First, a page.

Regardless of what they call it...
- In-Situ Leaching
- In-Situ Recovery
- Solution Mining
It all means the same thing: changing water quality to leach uranium out of an aquifer.
In-situ leaching is planned in the northern area of the Centennial Project where deposits of uranium are 250 to 600 feet deep.
Location of Centennial Uranium Mining Project
Detailed View of North and South Ore Bodies in the Centennial Project Area
In situ leaching (ISL) for uranium is not a new technology. The first commercial ISL mine in the United States was licensed in 1975. ISL is the cheapest, and therefore the preferred, method of uranium mining companies. Three criteria must exist in the ground formations for in-situ leaching to work:
- The uranium deposit is within a porous layer of rock such as sand or sandstone.
- The layer is saturated, usually within an aquifer.
- The layer is confined between rock layers that are not porous such as clay or shale.
The northern area of the Centennial Project meets the criteria for in-situ leaching within the Laramie-Fox Hills aquifer.
The Laramie-Fox Hills, the Arapahoe, the Denver and the Dawson are the four aquifers that make up the Denver Basin system. These four aquifers are layered within five geological layers.
The Laramie-Fox Hills aquifer covers most of the Denver Basin area, approximately 7,000 square miles along the Front Range from Wyoming to Colorado Springs and east to Limon. The Laramie-Fox hills aquifer is below the Arapahoe aquifer, the source of Colorado’s artesian Deep Rock Water.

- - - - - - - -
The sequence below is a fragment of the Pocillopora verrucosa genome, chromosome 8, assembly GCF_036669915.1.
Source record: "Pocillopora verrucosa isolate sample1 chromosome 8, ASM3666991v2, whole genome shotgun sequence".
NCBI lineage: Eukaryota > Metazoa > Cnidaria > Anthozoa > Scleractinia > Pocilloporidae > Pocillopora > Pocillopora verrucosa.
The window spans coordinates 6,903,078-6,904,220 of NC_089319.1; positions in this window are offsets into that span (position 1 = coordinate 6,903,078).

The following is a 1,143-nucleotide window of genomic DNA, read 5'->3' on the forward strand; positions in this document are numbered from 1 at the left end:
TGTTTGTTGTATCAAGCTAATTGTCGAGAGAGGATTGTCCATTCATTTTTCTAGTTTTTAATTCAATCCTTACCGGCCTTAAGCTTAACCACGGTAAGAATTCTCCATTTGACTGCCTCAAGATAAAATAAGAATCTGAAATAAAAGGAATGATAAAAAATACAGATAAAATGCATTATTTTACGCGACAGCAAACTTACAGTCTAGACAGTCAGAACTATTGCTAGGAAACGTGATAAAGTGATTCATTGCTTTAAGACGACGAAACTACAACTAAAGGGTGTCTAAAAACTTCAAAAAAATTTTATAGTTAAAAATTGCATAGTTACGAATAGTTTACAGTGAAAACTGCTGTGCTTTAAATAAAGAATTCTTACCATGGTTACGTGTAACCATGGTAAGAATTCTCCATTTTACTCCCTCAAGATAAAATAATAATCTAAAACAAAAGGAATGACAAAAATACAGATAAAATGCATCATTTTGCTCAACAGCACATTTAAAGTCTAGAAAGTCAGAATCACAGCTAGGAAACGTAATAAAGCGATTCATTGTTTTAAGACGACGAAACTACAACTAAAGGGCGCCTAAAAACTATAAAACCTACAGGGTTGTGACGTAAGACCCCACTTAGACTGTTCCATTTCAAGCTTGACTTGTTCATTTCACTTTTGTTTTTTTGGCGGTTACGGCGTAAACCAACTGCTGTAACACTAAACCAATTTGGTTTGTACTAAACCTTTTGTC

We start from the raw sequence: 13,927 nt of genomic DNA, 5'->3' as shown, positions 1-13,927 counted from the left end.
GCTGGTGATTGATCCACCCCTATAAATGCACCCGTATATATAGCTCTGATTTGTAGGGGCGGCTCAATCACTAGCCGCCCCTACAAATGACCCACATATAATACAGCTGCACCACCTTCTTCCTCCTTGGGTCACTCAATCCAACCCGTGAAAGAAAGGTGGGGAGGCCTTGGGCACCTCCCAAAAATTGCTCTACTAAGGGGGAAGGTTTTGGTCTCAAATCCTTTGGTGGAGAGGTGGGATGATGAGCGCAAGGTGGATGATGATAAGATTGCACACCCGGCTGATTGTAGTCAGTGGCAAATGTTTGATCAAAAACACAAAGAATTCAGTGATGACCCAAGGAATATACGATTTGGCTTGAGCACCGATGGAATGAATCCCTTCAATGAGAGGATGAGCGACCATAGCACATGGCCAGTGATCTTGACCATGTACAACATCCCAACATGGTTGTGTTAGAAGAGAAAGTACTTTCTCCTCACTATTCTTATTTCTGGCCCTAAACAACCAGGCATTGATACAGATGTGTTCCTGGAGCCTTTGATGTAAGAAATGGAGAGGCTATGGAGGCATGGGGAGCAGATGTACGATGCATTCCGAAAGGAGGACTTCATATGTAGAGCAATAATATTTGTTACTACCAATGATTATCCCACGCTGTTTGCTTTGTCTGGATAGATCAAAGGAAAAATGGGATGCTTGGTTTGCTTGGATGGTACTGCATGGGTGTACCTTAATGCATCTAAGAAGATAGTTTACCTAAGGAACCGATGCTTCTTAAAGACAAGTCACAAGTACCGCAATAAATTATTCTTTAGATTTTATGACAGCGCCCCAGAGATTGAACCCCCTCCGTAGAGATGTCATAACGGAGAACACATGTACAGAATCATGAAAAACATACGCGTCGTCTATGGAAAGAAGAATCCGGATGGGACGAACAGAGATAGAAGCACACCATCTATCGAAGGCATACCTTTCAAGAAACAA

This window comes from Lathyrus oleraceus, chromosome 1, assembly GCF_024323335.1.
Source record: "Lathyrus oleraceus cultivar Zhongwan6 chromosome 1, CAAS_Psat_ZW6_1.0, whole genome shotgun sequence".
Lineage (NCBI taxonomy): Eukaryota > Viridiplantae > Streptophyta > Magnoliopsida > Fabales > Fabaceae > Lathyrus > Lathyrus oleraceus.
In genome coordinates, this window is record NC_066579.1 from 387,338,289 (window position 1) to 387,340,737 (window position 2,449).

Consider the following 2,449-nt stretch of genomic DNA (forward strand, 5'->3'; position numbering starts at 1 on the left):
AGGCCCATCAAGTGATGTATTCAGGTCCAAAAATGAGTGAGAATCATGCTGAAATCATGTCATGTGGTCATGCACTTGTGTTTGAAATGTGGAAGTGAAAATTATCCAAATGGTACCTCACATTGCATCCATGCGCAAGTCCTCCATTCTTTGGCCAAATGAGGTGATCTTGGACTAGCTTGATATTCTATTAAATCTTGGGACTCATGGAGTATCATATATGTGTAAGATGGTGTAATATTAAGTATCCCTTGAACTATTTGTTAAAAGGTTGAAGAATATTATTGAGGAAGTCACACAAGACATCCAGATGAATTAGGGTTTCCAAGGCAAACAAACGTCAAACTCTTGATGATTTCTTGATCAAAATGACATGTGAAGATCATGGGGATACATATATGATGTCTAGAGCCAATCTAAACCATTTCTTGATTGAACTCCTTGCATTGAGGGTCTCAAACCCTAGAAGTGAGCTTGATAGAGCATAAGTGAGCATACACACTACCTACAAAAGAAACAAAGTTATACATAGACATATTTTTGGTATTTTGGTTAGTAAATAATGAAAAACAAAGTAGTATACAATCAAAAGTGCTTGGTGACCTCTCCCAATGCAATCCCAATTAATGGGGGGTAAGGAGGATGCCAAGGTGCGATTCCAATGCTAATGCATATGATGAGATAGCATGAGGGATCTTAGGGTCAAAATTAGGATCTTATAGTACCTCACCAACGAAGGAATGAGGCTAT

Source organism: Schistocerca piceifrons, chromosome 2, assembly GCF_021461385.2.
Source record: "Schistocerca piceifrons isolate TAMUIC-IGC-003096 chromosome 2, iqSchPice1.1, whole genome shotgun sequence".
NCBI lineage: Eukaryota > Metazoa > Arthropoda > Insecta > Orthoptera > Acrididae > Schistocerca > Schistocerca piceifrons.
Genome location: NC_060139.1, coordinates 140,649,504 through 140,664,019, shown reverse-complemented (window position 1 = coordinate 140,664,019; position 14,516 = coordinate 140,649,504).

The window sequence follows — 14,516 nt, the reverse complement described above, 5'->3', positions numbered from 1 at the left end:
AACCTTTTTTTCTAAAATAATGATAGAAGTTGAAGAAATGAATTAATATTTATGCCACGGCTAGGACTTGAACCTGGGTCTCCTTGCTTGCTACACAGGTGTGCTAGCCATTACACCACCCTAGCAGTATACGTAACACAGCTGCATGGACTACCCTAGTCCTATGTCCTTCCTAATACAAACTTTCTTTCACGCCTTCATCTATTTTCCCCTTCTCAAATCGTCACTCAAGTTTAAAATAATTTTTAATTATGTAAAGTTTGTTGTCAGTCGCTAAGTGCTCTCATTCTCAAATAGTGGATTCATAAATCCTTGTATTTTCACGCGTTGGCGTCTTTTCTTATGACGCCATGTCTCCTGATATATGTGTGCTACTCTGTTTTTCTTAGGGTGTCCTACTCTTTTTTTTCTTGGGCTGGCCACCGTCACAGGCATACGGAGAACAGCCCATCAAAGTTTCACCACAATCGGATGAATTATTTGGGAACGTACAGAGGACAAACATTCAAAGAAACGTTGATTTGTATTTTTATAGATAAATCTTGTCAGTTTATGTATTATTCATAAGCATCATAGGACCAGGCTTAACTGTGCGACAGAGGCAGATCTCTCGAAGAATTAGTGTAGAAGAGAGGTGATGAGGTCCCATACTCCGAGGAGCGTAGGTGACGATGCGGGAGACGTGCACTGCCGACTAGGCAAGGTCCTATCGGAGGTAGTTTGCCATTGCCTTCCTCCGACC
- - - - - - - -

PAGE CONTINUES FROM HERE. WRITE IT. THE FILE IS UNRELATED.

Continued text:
In most areas the Laramie-Fox Hills aquifer and the Arapahoe aquifer are separated by 400 feet of shale, coal, siltstone and sandstone. However, this layering has been altered by uplifts and faults. The Laramie-Fox Hills is above the greater Dakota-Cheyenne aquifer. These two aquifers are typically separated by as much as 7,000 feet of Pierre Shale. The depth to the top of the Dakota-Cheyenne aquifer “ranges from zero where it crops out along the Front Range on the western edge of the Denver Basin, to greater than 9,000 feet below ground surface near the center of the Denver Basin.” (Ground Water Atlas of Colorado)
A complex interfingering of sandstones and shales typically restricts movement of water within the Dakota-Cheyenne aquifer. Faults and fractures found associated with geological uplifts throughout the Laramie-Fox Hills and the Dakota-Cheyenne aquifers also limit large-scale ground-water flow. However, these same faults and fractures provide paths for water movement when an aquifer is subjected to additional pressures such as those introduced by ISL mining (see ISL impacts).